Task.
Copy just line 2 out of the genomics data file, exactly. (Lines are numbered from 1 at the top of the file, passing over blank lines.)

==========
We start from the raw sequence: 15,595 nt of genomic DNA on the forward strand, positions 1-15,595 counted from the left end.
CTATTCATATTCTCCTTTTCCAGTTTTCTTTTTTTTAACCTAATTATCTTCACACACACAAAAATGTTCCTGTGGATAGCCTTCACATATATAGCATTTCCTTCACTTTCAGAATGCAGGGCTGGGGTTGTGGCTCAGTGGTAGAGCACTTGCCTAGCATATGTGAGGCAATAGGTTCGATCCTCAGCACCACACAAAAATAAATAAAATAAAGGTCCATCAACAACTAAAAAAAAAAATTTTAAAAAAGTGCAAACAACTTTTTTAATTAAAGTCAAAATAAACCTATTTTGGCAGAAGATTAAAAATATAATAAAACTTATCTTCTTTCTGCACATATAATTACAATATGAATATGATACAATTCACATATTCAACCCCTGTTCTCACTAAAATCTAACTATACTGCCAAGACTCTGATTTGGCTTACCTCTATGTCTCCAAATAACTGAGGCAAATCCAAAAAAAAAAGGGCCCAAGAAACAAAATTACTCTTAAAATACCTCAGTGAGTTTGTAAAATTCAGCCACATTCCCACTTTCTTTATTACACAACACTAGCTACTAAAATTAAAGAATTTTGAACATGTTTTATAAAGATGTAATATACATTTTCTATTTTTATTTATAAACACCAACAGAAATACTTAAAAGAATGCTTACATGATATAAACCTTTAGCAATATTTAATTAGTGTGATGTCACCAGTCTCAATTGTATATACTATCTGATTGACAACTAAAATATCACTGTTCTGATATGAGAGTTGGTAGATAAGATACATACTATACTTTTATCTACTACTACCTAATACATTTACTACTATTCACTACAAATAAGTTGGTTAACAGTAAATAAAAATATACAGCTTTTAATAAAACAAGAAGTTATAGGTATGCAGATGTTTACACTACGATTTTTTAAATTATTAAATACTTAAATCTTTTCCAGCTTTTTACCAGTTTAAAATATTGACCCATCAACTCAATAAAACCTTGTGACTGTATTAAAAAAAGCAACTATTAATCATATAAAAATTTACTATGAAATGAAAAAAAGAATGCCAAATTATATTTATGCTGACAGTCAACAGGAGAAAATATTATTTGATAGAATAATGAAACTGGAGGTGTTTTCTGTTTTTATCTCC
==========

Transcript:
CTATTCATATTCTCCTTTTCCAGTTTTCTTTTTTTTAACCTAATTATCTTCACACACACAAAAATGTTCCTGTGGATAGCCTTCACATATATAGCATTTCCTTCACTTTCAGAATGCAGGGCTGGGGTTGTGGCTCAGTGGTAGAGCACTTGCCTAGCATATGTGAGGCAATAGGTTCGATCCTCAGCACCACACAAAAATAAATAAAATAAAGGTCCATCAACAACTAAAAAAAAAAATTTTAAAAAAGTGCAAACAACTTTTTTAATTAAAGTCAAAATAAACCTATTTTGGCAGAAGATTAAAAATATAATAAAACTTATCTTCTTTCTGCACATATAATTACAATATGAATATGATACAATTCACATATTCAACCCCTGTTCTCACTAAAATCTAACTATACTGCCAAGACTCTGATTTGGCTTACCTCTATGTCTCCAAATAACTGAGGCAAATCCAAAAAAAAAAGGGCCCAAGAAACAAAATTACTCTTAAAATACCTCAGTGAGTTTGTAAAATTCAGCCACATTCCCACTTTCTTTATTACACAACACTAGCTACTAAAATTAAAGAATTTTGAACATGTTTTATAAAGATGTAATATACATTTTCTATTTTTATTTATAAACACCAACAGAAATACTTAAAAGAATGCTTACATGATATAAACCTTTAGCAATATTTAATTAGTGTGATGTCACCAGTCTCAATTGTATATACTATCTGATTGACAACTAAAATATCACTGTTCTGATATGAGAGTTGGTAGATAAGATACATACTATACTTTTATCTACTACTACCTAATACATTTACTACTATTCACTACAAATAAGTTGGTTAACAGTAAATAAAAATATACAGCTTTTAATAAAACAAGAAGTTATAGGTATGCAGATGTTTACACTACGATTTTTTAAATTATTAAATACTTAAATCTTTTCCAGCTTTTTACCAGTTTAAAATATTGACCCATCAACTCAATAAAACCTTGTGACTGTATTAAAAAAAGCAACTATTAATCATATAAAAATTTACTATGAAATGAAAAAAAGAATGCCAAATTATATTTATGCTGACAGTCAACAGGAGAAAATATTATTTGATAGAATAATGAAACTGGAGGTGTTTTCTGTTTTTATCTCC